We welcome students with a strong background in the social sciences in their first degree, but we also welcome students who have worked in the area of development, or in a related field.

This exciting programme offers a critical examination of the contemporary process of globalisation and how it influences the developing world, both before and after the ongoing global crisis. The MSc Globalisation and Development blends, in equal measure, critical analysis of mainstream thinking, alternative theories and practices, and case studies of political, social and cultural aspects of globalisation and development.

This degree draws its strength from the unrivalled expertise at SOAS in development problems and processes. The programme is of interest for development practitioners, activists, and students with a scholarly interest in how globalisation influences the developing world, and how the poor majority responds to these challenges.

Highlights include:

- Critical and historical approaches to globalisation and their relationship to neoliberalism, imperialism and US global hegemony.

- Contemporary globalising processes – capital flows, state-market relations, transnational corporations, global commodity chains, inequality and poverty on a global scale.

- Transformation of work in the age of globalisation – new types of work, informalisation and precarisation, labour migration, agrarian change and gender relations.

- Globalisation and imperialism – post-Cold War imperial and civil wars, global and regional challengers to US hegemony: China and Russia.

- Globalisation, democracy and culture – human rights, democratisation, cosmopolitanism, standardisation, homogenisation.

- Alternatives to neoliberal globalisation – global labour movement, transnational social movements and NGOs, environmental issues.

Students can draw on SOAS's unique expertise to specialise further in particular regions or topics. Please see 'Structure' for details on core and optional modules.

Visit the website http://www.soas.ac.uk/development/programmes/mscglobdev/

Structure

- Overview
There are four main components to this degree: three taught modules and a 10,000 word dissertation. All students take a core module, Globalisation and Development. They then select one of two further modules: Political Economy of Development or Theory, Policy and Practice of Development. Through these modules students build their analytical skills and knowledge of the main issues and debates in Development Studies.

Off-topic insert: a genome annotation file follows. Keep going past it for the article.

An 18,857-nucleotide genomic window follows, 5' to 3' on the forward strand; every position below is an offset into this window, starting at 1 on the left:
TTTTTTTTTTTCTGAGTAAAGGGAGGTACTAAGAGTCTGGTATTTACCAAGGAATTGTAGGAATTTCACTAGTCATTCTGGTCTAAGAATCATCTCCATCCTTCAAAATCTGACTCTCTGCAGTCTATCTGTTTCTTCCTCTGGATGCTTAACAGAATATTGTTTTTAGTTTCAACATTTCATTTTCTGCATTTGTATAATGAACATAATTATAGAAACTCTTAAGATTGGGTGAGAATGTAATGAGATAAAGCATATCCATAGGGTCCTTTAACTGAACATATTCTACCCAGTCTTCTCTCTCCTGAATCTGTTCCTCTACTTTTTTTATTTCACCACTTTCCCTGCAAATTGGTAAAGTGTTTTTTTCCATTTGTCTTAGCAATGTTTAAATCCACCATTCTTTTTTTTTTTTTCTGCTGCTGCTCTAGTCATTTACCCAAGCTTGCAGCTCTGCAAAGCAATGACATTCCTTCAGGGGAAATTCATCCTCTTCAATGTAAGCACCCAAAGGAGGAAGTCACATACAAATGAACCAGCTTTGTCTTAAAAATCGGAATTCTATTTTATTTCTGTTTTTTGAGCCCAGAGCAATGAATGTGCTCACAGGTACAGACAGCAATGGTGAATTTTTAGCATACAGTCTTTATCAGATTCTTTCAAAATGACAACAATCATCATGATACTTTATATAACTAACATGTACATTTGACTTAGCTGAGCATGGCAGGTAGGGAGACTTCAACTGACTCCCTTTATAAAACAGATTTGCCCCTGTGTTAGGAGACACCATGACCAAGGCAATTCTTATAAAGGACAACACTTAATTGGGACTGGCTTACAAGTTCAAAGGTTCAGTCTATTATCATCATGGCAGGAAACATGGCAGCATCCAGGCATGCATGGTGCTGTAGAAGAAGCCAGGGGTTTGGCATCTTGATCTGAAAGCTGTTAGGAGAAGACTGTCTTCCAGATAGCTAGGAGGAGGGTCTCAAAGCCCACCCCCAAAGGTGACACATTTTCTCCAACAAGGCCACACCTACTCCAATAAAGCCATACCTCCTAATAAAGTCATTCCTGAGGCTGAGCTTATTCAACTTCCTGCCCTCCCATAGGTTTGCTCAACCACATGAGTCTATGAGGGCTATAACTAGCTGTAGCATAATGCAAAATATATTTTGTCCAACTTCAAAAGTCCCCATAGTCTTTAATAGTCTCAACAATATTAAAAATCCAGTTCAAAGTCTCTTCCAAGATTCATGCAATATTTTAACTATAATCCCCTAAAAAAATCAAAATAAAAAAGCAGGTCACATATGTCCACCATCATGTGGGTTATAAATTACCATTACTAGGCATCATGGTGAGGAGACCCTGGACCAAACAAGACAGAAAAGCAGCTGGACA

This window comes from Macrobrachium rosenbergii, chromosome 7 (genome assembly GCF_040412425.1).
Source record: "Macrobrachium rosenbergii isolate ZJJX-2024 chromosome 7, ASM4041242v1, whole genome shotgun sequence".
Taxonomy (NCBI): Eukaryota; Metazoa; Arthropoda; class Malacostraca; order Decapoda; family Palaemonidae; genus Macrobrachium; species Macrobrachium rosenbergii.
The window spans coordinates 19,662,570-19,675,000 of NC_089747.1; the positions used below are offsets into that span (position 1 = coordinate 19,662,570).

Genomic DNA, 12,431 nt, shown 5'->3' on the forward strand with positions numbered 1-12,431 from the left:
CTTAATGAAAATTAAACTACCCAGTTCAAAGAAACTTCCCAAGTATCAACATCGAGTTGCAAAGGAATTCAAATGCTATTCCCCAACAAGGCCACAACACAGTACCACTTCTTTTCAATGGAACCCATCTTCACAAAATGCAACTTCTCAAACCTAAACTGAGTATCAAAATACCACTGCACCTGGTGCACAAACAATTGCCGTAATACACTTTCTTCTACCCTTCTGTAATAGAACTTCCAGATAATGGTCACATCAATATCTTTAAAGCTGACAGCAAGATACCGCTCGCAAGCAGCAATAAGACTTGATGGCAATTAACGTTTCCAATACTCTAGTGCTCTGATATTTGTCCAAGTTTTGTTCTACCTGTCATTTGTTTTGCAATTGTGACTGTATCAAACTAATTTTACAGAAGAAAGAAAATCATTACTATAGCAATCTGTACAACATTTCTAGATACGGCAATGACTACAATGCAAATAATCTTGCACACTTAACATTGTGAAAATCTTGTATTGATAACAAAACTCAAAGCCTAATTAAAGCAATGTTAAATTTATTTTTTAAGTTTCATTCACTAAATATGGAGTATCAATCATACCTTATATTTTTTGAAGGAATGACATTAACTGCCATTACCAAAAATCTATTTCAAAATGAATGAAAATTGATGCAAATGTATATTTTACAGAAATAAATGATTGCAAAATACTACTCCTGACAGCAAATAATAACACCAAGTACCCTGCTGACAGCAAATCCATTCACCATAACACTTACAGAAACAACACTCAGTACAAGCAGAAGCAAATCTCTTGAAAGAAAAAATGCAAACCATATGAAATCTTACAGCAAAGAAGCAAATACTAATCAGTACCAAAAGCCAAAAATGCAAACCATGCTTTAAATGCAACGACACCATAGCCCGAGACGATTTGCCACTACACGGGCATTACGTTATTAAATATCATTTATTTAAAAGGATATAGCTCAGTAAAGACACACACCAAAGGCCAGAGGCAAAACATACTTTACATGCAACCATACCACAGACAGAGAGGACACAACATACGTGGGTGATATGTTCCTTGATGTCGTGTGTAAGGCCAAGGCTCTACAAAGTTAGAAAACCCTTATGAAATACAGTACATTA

- Specialisation
Students also take optional modules (one full module or two half modules), allowing them to specialise in particular areas of development and possibly use them to develop a dissertation in a related theme. By tying optional modules to their individual dissertation topic, students design their degree to suit their own interests and career development goals.

Students should be aware that not all optional modules may run in a given year. Modules at other institutions are not part of the approved programme structure.

Programme Specification

Programme Specification 2015/16 (pdf; 76kb) - http://www.soas.ac.uk/development/programmes/mscglobdev/file101725.pdf

Materials

SOAS Library is one of the world's most important academic libraries for the study of Africa, Asia and the Middle East, attracting scholars from all over the world. The Library houses over 1.2 million volumes, together with significant archival holdings, special collections and a growing network of electronic resources.

Teaching & Learning

Modules are taught by a combination of methods, principally lectures, tutorial classes, seminars and supervised individual study projects.

The MSc programme consists of three taught modules (corresponding to three examination papers) and a dissertation.

- Lectures

Most modules involve a two hour lecture as a key component with linked tutorial classes.

- Seminars

At Masters level there is particular emphasis on seminar work. Students make full-scale presentations for each unit that they take, and are expected to write papers that often require significant independent work.

- Dissertation

A quarter of the work for the degree is given over to the writing of an adequately researched 10,000-word dissertation. Students are encouraged to take up topics which relate the study of a particular region to a body of theory.

Employment

A postgraduate degree in Globalisation and Development from SOAS provides graduates with a portfolio of widely transferable skills sought by employers, including analytical skills, the ability to think laterally and employ critical reasoning, and knowing how to present materials and ideas effectively both orally and in writing. Equally graduates are able to continue in the field of research, continuing their studies either at SOAS or other institutions. An MSc in Globalisation and Development is a valuable experience that provides students with a body of work and a diverse range of skills that they can use to market themselves with when they graduate.

For more information about Graduate Destinations from this department, please visit the Careers Service website (http://www.soas.ac.uk/careers/graduate-destinations/).

Find out how to apply here - http://www.soas.ac.uk/admissions/pg/howtoapply/